Heart disease is the leading cause of global morbidity and mortality with numbers continually increasing as the global population ages. Atrial fibrillation (AF) is the most common heart rhythm disorder in the world effecting between 1-2% of the general global population, leading to a major public health impact, especially due to increased risk of stroke and hospitalizations.
Cardiac remodelling arising from altered protein expression results in electrical, contractile and structural changes leading to an altered heart rhythm in patients which can be progressive in a large number of patients. The severity of AF ranges from paroxysmal AF which is self-terminating (usually within 48 h) to longstanding persistent AF (where the arrhythmia has lasted for 1 year or more in which a rhythm control strategy is used normally via catheter ablation) through to permanent AF (when the presence of the arrhythmia is constant).
In this project we aim to understand the differences in the multiple sub-types of AF as a means of understanding individual manifestations as well as progression of disease and the ageing process. This project will use human patient samples, and compare protein and genetic differences between paroxysmal, persistent and permanent AF. Since AF is known to progress in severity over the ageing process we will further use animal models of AF to monitor functional and structural changes over time. Taken together we aim to identify changes at the molecular, cellular and physiological levels that lead to an increased risk of AF. We will use high-end proteomics and genomics to identify pathways and biomarkers involved in disease. Once differentially expressed proteins have been identified we will investigate these further using in vitro 2D and 3D cardiac systems established within our group.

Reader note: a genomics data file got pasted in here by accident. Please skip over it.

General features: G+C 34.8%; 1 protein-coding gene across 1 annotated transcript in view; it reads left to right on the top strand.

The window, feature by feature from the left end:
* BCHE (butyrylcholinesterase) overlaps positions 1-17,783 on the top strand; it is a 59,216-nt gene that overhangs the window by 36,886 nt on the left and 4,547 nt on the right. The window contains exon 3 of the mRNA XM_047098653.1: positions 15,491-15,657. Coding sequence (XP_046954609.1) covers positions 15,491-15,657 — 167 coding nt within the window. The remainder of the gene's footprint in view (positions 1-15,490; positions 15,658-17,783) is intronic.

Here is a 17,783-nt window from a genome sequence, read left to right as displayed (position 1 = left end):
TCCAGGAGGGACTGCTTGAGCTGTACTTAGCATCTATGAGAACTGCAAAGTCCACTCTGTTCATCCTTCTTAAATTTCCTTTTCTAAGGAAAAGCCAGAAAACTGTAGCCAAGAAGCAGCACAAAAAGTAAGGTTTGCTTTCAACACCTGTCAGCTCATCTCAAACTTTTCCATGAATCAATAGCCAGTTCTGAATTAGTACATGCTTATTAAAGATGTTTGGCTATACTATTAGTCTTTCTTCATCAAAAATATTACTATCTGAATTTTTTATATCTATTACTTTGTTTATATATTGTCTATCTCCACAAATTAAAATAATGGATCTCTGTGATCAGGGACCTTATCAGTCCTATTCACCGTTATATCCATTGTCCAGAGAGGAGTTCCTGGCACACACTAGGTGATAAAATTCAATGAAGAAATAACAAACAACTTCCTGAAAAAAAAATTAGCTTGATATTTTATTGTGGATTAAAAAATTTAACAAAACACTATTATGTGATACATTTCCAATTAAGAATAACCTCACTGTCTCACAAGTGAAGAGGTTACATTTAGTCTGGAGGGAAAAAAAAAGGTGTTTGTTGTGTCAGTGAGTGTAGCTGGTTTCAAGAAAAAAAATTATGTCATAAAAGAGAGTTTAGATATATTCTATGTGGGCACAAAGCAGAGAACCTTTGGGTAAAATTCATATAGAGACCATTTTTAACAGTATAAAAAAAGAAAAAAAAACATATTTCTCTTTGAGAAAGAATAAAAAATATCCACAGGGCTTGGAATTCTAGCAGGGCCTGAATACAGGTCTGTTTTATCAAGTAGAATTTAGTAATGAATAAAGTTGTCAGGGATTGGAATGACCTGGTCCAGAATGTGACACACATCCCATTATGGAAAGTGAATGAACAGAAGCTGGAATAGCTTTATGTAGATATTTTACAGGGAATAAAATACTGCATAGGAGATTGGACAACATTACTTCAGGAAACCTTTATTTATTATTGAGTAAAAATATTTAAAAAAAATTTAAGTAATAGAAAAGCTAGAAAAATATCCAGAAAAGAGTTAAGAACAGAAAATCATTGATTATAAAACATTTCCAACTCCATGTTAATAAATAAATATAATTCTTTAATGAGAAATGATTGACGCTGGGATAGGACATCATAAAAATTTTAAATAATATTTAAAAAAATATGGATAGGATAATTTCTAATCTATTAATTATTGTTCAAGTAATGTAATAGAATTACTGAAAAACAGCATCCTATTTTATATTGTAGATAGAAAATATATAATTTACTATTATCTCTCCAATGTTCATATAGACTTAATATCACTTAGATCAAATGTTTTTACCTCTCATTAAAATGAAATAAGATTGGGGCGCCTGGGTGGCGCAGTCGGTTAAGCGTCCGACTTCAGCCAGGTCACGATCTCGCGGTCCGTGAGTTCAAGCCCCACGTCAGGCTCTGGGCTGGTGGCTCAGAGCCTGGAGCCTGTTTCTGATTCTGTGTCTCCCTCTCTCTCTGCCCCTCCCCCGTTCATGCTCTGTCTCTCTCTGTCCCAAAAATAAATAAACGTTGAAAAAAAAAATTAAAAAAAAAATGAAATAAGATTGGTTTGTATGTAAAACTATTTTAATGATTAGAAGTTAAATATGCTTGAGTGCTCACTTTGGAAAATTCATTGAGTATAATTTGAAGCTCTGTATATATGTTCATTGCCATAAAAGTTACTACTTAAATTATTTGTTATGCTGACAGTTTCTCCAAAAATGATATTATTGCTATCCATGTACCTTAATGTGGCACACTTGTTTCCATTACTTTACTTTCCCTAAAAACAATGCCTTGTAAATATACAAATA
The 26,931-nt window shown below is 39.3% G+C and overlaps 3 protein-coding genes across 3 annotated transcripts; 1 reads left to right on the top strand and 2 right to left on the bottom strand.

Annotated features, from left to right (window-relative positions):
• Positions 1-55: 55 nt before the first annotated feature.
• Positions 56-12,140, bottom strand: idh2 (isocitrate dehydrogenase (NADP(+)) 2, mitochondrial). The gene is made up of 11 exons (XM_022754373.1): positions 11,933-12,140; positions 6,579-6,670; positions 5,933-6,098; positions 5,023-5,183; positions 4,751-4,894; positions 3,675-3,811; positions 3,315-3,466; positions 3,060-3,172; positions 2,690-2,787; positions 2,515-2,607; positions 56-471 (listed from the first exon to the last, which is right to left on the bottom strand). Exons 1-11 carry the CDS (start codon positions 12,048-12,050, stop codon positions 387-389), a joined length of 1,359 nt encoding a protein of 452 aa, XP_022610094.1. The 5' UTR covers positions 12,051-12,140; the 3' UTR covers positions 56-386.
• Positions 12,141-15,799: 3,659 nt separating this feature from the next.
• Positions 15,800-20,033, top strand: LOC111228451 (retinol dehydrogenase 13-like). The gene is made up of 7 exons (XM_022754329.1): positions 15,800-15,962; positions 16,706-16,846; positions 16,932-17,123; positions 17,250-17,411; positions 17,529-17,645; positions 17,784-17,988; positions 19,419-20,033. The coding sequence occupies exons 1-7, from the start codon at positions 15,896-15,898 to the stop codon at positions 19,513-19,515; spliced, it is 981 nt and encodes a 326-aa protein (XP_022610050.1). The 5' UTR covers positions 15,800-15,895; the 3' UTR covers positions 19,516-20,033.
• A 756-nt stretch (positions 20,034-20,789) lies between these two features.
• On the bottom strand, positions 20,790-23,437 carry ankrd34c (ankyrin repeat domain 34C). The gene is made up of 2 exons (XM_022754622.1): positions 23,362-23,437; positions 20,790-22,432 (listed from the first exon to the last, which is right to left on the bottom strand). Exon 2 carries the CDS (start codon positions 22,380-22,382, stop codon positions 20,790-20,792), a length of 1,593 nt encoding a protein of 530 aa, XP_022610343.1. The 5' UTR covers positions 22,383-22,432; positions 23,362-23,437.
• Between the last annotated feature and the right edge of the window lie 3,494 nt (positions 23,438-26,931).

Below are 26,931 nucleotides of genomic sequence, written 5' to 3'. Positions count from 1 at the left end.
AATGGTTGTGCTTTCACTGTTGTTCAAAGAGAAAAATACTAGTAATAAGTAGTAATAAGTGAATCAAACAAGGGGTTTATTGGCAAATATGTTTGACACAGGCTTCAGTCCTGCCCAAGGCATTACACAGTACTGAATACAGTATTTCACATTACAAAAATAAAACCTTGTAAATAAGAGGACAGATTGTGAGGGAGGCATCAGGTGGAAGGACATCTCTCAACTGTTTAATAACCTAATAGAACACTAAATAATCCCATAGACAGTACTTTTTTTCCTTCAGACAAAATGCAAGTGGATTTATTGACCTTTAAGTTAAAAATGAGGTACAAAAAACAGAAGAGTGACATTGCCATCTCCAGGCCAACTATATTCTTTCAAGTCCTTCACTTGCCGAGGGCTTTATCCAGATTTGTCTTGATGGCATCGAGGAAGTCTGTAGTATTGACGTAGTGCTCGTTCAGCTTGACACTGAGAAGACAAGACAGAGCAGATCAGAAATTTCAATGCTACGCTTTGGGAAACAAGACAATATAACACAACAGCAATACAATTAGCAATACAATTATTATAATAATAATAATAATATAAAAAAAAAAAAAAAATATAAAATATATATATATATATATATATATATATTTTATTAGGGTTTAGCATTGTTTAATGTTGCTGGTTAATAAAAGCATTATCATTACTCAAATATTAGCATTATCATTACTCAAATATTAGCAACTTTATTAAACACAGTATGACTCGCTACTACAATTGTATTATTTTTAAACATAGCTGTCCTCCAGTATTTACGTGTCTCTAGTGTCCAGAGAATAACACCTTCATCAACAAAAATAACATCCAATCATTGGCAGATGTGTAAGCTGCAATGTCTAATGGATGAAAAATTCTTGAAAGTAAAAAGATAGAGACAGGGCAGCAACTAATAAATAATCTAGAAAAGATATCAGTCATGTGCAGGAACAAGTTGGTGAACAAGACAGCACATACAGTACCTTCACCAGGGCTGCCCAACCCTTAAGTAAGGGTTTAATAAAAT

Catheter ablation is a frequently used treatment method for the restoration of normal heart rhythm in AF patients. This project will further compare samples pre- and post-ablation to see how rhythm management alters the protein profile in patients.
The research outlined will be carried out at the new Liverpool Centre for Cardiovascular Science, linking the Liverpool Heart and Chest Hospital (LHCH, where the primary supervisor is a Consultant Cardiologist) and the University of Liverpool (UoL), which houses state-of-the art equipment and laboratories. This is a multi-disciplinary project in which you will be trained how to carry out global proteomics, genomic and trained how to statistically analyse data generated using state of the art software. You will further be trained in cell culture techniques to investigate proteins of interest as well as analytical techniques to look at cardiac cell health by assessing key phenotypes such as viability, morphology, beat rates and assessment of known biomarkers of cell damage. We will confirm protein changes by Western blot level using molecular techniques and morphological changes by immunofluorescence.
Your research will give mechanistic and translational insights into cardiovascular physiology and pathophysiology, and ascertain how this common global disease manifests and progresses in patients. This could provide greater diagnostic and prognostic potentials in an effort to improve patient lives.
1. Prof Gregory Y.H. Lip http://www.liverpool.ac.uk/lccs
2. Dr Parveen Sharma - https://www.liverpool.ac.uk/translational-medicine/staff/parveen-sharma/
Benefits of being in the DiMeN DTP:
This project is part of the Discovery Medicine North Doctoral Training Partnership (DiMeN DTP), a diverse community of PhD students across the North of England researching the major health problems facing the world today. Our partner institutions (Universities of Leeds, Liverpool, Newcastle and Sheffield) are internationally recognised as centres of research excellence and can offer you access to state-of the-art facilities to deliver high impact research.
We are very proud of our student-centred ethos and committed to supporting you throughout your PhD. As part of the DTP, we offer bespoke training in key skills sought after in early career researchers, as well as opportunities to broaden your career horizons in a range of non-academic sectors.
Being funded by the MRC means you can access additional funding for research placements, international training opportunities or internships in science policy, science communication and beyond. See how our current DiMeN students have benefitted from this funding here: http://www.dimen.org.uk/overview/student-profiles/flexible-supplement-awards
Further information on the programme can be found on our website: http://www.dimen.org.uk/